2. Have a good think about what you need data for and how holding this data benefits your contacts as well as you and your business. Perhaps even write up a few notes that can form a case for keeping the data – this will help focus your mind on the correct purpose for data keeping. If you don’t truly need the personal data, don’t request it or keep it.

3. Have those whose data you hold ever expressly given written consent that you can produce? If they have, keep the consent safe. If they haven’t, you’ll need to gather consent. This is where an area that can only be described as ‘grey’ emerges. You will need to email or write to anyone you wish to hold data for and request their permission to do so. You are not supposed to lump everything in together (if you want to receive information about your order you’ll need to consent to marketing emails) – big no no. Pre-ticked consent boxes needing to be unticked – also a big no no. Assumed consent based on ‘if you no longer wish to receive emails click here, otherwise we’ll assume you’re happy to continue receiving them’…..this is where the waters get murky. The official line would appear not to support this strategy. But many businesses are interpreting this as acceptable and making this their strategy. Assuming consent where a client has worked with you previously and given you their business card would also appear to be deemed acceptable by some, but interpreted as not acceptable by others. The official and bottom line is, there’s no such thing as assumed consent – anyone for whom you hold data needs to give permission via a clear opt-in process.

Specialist email marketing companies like Mailchimp have ensured they are compliant with GDPR through enhancing mechanisms for consent and withdrawal of consent and other initiatives. So if you’re using this or another GDPR compliant third-party system, you’ll have peace of mind that you’re adopting best practice.

4. Review and upgrade your security. Introduce passwords on spreadsheets of data, robust passwords on computers, laptops and devices, backing everything up to a secure cloud and encrypting data where possible. These are all crucially important in ensuring that you are compliant in protecting your clients and contacts’ data, aren’t susceptible to breaches (however unlikely it may seem) and are taking your responsibilities seriously.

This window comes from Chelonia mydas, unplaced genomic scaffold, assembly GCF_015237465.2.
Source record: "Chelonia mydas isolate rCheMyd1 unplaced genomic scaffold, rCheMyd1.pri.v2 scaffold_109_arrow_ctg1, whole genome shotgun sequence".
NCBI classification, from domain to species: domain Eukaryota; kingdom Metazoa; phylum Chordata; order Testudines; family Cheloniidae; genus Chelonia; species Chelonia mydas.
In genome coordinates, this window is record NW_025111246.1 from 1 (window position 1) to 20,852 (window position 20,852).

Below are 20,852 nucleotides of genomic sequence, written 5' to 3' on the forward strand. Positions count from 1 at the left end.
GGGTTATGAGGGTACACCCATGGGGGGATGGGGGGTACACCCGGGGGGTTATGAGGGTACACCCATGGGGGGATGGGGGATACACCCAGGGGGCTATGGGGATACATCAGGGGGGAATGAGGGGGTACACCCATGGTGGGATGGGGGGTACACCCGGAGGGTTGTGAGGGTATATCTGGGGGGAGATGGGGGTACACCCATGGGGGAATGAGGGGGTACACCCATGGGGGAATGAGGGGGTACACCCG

5. Communicate. Best practice under GDPR dictates that you’ll need to explain and justify your need for data; the purpose of the data; give assurances about the security of the data and explain your clients’ or prospects’ rights around their data. This would most advisably be done in the email you send seeking out opt-in consent.

Impact on business

Well there’s no question that any freelancer, sole trader or microbusiness will see an impact on their business as a result of GDPR. It will require some investment of time and many of us don’t have much of this spare. 

But crucially it may impact our lead generation capability if contacts do not opt-in to receive our communications; not through hostility, but through apathy – not having the time to respond to emails or having low interest at that time in our product or service when at some point it may become relevant – but by then the contact is lost.

On the plus side, marketing efforts may be become more effective, as the opt-in list becomes a highly engaged, clean, targeted database of prospects and clients keen to receive our communications.  


Useful sources

Government department overseeing GDPR – the Information Commissioners Office


The Federation of Small Businesses for handy checklists



About the authors:

Elizabeth Hibbert is a freelance copywriter, blogger and marketing strategist specialising in working with web designers, marketing agencies and small businesses on creating engaging content.


Posy Brewer is a Voice Over Artist and Actor with her own broadcast studio with ISDN, Source Connect Pro, SCNow and Skype facilities. Providing voices and voiceovers for TV & Radio Commercials, promos, online and presentation videos, telephone on hold messages, video games, animation, Voice of God and much more.